Approximate Hp / Hct. necessary for semi-intensive shrimp farming applications. This chart is only a tool to assist in budgetary sizing, for concise technical recommendations please contact us (firstname.lastname@example.org) for assistance.
Approximate Hp / Hct. necessary for tilapia, catfish, carp and redfish farming applications. This chart is only a tool to assist in budgetary sizing, for concise technical recommendations please contact us (email@example.com) for assistance.
If the amount of dissolved oxygen (DO) in the pond is too low, the shrimp will eat less and there will be more left over food. This will affect other parameters of water quality, and if the water quality drops the shrimp will get weak and more susceptible to bacterial infection. Such conditions lead to low survival rates. When the DO of the water is low, the shrimp’s growth rate is slow and the feed conversion ratio (FCR) is very high. It takes longer to raise a batch of shrimp than when the DO is sufficient.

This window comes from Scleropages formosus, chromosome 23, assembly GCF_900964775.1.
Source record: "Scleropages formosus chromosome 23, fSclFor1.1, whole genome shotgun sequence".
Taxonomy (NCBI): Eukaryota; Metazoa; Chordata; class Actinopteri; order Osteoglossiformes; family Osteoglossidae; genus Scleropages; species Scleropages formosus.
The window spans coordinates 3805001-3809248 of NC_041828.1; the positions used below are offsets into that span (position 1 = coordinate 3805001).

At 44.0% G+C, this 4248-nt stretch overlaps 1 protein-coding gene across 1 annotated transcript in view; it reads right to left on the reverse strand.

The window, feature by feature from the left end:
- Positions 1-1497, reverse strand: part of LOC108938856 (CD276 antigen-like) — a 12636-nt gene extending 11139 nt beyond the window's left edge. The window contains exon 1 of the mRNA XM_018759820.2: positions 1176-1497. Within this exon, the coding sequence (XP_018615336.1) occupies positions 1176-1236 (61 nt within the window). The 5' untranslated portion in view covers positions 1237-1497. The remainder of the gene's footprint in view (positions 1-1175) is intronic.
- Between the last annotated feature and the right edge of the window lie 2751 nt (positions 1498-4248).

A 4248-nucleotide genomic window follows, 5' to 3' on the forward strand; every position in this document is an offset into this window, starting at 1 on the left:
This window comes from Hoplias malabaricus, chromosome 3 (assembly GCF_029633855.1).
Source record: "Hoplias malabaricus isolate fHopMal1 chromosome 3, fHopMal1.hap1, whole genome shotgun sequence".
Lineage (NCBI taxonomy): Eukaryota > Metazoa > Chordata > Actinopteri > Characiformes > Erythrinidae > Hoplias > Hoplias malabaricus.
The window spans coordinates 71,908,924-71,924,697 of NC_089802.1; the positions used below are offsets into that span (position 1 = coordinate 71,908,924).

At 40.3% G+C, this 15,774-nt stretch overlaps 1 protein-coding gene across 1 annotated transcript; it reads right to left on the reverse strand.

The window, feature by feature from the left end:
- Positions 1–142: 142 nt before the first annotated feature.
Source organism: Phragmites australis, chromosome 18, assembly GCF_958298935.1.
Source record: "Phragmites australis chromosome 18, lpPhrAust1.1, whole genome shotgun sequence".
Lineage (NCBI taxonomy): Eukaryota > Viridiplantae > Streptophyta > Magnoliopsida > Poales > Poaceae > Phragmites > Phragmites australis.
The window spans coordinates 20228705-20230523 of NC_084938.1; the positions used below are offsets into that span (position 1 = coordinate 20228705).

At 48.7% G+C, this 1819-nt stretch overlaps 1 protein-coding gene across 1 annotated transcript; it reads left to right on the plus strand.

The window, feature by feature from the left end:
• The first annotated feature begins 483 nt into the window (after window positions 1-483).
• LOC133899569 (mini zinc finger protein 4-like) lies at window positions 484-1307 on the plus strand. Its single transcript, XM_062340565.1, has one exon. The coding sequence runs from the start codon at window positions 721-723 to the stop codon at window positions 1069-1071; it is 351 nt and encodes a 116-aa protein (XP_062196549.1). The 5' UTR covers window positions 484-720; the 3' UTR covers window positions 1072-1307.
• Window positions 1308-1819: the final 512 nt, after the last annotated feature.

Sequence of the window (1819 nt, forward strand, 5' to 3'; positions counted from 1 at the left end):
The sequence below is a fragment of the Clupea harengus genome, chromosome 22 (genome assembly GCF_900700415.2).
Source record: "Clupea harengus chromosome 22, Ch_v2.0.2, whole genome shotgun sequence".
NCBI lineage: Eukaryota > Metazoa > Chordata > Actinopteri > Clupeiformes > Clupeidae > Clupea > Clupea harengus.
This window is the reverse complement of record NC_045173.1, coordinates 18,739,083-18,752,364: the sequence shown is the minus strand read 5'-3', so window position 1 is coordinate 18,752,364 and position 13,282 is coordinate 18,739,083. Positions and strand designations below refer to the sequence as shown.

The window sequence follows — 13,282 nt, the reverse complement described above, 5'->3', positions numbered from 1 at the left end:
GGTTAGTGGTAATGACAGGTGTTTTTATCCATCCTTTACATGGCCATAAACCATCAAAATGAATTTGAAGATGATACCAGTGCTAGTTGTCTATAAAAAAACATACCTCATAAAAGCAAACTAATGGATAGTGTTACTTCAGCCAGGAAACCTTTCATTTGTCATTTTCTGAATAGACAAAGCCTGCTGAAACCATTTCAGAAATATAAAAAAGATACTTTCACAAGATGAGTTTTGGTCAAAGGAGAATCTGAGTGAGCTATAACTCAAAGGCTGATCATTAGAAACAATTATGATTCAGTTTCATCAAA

Farms that are successful in keeping the DO at no less than 4 ppm even in the morning are usually very successful, with good growth rates, a high survival rate and a low FCR. When the DO is maintained at at least 4 ppm, there is seldom a problem with white feces disease or bacterial infections. In contrast, on farms where the DO drops below 4 ppm at night, the shrimp will grow slowly during the culture period and white feces disease is very common.
Maintain healthier ponds, increase stocking densities and generate higher yield with optimum oxygen transfer. Maintaining the proper level of oxygen dispersion in your systems is critical to the success of your operation – and the life of your fish.
With increased mixing and dispersion through fine bubble aeration, our O2-TURBINE®, O2-JETER® Aerators, NANO TUBE® Tuing can help you maintain optimum oxygen transfer levels while maintaining a consistent temperature throughout the entire system to meet higher aquaculture production goals.
What We Started, How Are We Doing & Where Are We Going?
One of the stated goals of the frac industry is to be able to remediate and recycle frac water as many times as possible before it has to be disposed. Ideally, the recycling process would continue indefinitely or until the water evaporated through natural means